The Strategic Bombing of Germany, 1940-1945

By Alan J. Levine | Go to book overview

3
The Reform of Bomber Command, 1942

During 1941 the RAF had been forced to acknowledge that Bomber Command was not succeeding at precision bombing at night. Since it usually could not single out a particular factory or installation in the darkness, it had backed, at first unwillingly, into area bombing.

At least for a time, it had to be content to attack the centers of German cities, which, with pending improvements of technique, it could hit. Unfortunately, although there were exceptions, the big industrial plants, especially those most important to the enemy war effort, were usually on the edges of cities or even outside them. In the heavily built-up centers of cities, any bomb was likely to cause damage, but these areas were usually residential and commercial, with some small industrial plants. Their destruction would have only a slow, indirect impact.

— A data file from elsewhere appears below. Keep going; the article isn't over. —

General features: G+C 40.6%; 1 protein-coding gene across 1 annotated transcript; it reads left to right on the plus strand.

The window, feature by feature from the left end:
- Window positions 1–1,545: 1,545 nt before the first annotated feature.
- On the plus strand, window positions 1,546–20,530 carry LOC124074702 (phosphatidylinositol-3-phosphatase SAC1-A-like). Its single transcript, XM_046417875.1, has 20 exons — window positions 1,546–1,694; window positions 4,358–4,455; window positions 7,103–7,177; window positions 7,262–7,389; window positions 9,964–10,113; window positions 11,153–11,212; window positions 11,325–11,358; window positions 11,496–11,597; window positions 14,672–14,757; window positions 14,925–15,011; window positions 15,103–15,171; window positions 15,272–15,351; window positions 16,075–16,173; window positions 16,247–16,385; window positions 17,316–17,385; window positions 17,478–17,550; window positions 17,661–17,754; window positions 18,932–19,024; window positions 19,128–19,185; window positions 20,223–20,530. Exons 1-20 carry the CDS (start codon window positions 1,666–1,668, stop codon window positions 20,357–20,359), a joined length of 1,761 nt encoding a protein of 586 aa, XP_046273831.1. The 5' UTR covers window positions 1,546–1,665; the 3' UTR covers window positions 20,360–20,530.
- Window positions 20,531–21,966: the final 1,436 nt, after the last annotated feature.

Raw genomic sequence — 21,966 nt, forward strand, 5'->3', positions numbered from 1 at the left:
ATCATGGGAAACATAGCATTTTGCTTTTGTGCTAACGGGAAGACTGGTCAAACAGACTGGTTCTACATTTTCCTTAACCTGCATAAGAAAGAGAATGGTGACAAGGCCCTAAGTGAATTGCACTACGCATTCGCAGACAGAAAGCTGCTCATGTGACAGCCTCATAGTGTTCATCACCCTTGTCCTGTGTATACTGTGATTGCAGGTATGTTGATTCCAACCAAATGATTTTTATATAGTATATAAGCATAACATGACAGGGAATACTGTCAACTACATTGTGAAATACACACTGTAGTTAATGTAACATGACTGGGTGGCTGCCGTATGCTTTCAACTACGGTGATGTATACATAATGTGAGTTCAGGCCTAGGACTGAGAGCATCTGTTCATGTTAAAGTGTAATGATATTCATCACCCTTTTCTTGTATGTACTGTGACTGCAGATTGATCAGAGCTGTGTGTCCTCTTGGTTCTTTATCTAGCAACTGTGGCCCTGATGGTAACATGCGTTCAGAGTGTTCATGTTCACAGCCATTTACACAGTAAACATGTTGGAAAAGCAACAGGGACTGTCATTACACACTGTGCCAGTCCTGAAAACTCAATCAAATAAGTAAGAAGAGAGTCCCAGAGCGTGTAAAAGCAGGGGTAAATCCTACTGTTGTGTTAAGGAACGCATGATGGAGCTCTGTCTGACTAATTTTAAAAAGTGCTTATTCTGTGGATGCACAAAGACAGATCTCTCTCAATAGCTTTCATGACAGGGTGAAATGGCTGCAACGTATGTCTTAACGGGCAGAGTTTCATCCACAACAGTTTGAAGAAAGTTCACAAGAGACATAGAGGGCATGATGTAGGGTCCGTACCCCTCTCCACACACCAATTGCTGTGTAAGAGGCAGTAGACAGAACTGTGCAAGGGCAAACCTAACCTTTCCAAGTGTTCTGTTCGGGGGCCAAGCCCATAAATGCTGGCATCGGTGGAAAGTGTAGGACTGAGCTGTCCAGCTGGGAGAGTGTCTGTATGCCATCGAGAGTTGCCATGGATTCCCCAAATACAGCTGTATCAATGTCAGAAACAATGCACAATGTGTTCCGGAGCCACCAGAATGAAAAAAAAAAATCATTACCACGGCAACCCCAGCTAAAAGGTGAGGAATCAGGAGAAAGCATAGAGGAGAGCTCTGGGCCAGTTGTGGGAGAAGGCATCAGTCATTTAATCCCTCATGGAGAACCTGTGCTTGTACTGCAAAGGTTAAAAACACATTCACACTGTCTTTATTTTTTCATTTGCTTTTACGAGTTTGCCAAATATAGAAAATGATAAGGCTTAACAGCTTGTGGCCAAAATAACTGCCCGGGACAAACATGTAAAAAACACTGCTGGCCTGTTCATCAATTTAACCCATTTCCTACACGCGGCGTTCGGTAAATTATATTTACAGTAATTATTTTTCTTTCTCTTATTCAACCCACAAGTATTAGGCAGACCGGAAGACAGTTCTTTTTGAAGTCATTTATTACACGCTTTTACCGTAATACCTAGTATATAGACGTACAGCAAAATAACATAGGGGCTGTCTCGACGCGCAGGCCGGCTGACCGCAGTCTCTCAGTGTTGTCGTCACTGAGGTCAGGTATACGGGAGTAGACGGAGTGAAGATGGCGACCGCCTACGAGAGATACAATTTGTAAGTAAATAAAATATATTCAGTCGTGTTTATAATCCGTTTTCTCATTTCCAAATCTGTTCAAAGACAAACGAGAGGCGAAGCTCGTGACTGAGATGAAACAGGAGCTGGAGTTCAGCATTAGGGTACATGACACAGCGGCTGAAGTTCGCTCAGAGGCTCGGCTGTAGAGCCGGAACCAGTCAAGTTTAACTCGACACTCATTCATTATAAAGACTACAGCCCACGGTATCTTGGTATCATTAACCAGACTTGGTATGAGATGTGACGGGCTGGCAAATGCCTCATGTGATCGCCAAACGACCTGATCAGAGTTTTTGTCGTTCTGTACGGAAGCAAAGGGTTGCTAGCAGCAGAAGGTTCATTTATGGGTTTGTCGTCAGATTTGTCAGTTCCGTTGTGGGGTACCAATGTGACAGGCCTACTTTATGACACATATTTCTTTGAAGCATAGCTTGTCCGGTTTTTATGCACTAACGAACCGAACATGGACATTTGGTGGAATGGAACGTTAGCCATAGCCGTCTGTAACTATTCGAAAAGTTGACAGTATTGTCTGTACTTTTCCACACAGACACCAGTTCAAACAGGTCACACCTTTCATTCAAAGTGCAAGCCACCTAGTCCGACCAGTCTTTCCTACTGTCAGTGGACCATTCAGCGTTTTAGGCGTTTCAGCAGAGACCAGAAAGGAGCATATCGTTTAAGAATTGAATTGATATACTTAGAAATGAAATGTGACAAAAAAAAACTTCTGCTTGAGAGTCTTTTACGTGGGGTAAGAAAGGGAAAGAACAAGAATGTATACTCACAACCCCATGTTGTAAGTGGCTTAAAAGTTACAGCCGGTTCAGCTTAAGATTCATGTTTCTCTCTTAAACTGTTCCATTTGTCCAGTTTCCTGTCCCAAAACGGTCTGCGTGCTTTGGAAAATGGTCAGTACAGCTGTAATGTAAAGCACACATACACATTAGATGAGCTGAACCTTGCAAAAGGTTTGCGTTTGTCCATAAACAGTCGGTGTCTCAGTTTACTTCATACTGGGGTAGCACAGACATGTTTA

A policy of deliberate area attacks meant accepting the idea that large numbers of German civilians would be killed. It had always been clear that even the most careful and accurate precision bombing campaign must kill civilians simply because civilians worked in war plants. Not even the tightest bombing pattern could entirely avoid hitting homes or workplaces right next to a target. And even the most skillful force would occasionally make gross mistakes in aiming or dropping bombs. Even if perfectly aimed and released at the right moment, some bombs would go astray because their fins were warped or because their tails had snapped off on the way down. The idea of conducting a war with "surgical strikes" (to use an anachronistic and silly expression) that would entirely spare civilians was a fantasy. That was generally understood during World War II, if not later. But while most people felt that such incidental and unwanted deaths were morally acceptable, there were qualms about deliberately attacking civilians. These reservations were eroded, however, by the Nazis' indiscriminate bombing and their atrocities, and by the desperate situation of the Allies. There was to be far more unhappiness about the area bombing after the war than was

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